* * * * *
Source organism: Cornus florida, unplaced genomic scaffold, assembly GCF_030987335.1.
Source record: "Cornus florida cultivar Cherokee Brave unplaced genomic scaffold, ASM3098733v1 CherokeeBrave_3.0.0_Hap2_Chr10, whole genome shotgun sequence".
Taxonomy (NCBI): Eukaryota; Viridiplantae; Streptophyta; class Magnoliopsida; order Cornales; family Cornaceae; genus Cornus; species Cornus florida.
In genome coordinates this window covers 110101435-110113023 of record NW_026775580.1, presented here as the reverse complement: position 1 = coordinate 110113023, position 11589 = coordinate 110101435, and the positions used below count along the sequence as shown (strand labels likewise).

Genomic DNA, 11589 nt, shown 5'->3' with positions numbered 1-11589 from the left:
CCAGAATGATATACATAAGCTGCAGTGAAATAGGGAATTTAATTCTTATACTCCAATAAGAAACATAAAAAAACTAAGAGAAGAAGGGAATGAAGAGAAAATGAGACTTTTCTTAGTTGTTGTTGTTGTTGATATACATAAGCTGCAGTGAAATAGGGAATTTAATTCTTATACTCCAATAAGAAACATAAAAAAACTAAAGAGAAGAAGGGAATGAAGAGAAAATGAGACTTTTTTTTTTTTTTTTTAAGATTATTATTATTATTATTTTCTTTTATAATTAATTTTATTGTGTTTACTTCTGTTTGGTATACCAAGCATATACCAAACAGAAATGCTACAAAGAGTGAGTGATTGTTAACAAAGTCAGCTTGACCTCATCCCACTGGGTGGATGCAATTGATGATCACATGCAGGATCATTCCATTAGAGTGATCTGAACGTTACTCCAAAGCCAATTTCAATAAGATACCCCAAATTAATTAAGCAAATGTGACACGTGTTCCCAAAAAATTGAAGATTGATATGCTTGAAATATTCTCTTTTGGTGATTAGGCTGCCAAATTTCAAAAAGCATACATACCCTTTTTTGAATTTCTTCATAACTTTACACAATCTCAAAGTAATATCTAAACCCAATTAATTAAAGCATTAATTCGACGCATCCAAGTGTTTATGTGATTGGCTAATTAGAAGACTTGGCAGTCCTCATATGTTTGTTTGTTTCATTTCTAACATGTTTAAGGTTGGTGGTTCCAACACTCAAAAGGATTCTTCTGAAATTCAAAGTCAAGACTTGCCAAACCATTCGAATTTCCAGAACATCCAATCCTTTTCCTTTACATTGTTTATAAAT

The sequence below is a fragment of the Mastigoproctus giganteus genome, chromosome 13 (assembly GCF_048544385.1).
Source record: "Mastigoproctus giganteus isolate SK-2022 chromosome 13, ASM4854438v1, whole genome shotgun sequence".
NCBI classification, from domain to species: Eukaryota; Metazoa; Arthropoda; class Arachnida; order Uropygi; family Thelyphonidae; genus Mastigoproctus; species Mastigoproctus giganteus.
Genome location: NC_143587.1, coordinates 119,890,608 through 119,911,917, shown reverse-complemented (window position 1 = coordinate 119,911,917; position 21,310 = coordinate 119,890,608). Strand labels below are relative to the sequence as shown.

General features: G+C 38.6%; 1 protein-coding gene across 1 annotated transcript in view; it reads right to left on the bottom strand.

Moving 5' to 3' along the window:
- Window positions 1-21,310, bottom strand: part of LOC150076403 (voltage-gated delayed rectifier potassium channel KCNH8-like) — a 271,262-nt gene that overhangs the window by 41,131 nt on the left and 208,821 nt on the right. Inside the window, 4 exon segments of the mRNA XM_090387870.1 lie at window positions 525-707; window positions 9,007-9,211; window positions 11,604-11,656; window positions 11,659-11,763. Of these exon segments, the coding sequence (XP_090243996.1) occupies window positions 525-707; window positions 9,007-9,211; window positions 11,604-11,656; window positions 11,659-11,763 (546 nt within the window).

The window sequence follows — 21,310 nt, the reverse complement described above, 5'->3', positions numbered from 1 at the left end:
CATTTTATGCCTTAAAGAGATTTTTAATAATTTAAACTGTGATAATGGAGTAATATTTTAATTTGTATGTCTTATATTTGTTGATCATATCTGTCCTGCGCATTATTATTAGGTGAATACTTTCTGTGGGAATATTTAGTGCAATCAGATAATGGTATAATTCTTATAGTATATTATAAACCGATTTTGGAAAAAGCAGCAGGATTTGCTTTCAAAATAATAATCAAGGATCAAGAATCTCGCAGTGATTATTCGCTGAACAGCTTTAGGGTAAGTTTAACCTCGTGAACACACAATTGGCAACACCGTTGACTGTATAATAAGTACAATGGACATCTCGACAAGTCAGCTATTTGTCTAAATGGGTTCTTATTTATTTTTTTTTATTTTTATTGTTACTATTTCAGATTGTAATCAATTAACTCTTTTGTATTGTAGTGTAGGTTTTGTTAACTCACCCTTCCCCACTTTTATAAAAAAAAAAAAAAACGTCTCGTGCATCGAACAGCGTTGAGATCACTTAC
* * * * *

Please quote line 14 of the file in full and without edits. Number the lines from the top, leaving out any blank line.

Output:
The window sequence follows — 21,310 nt, the reverse complement described above, 5'->3', positions numbered from 1 at the left end: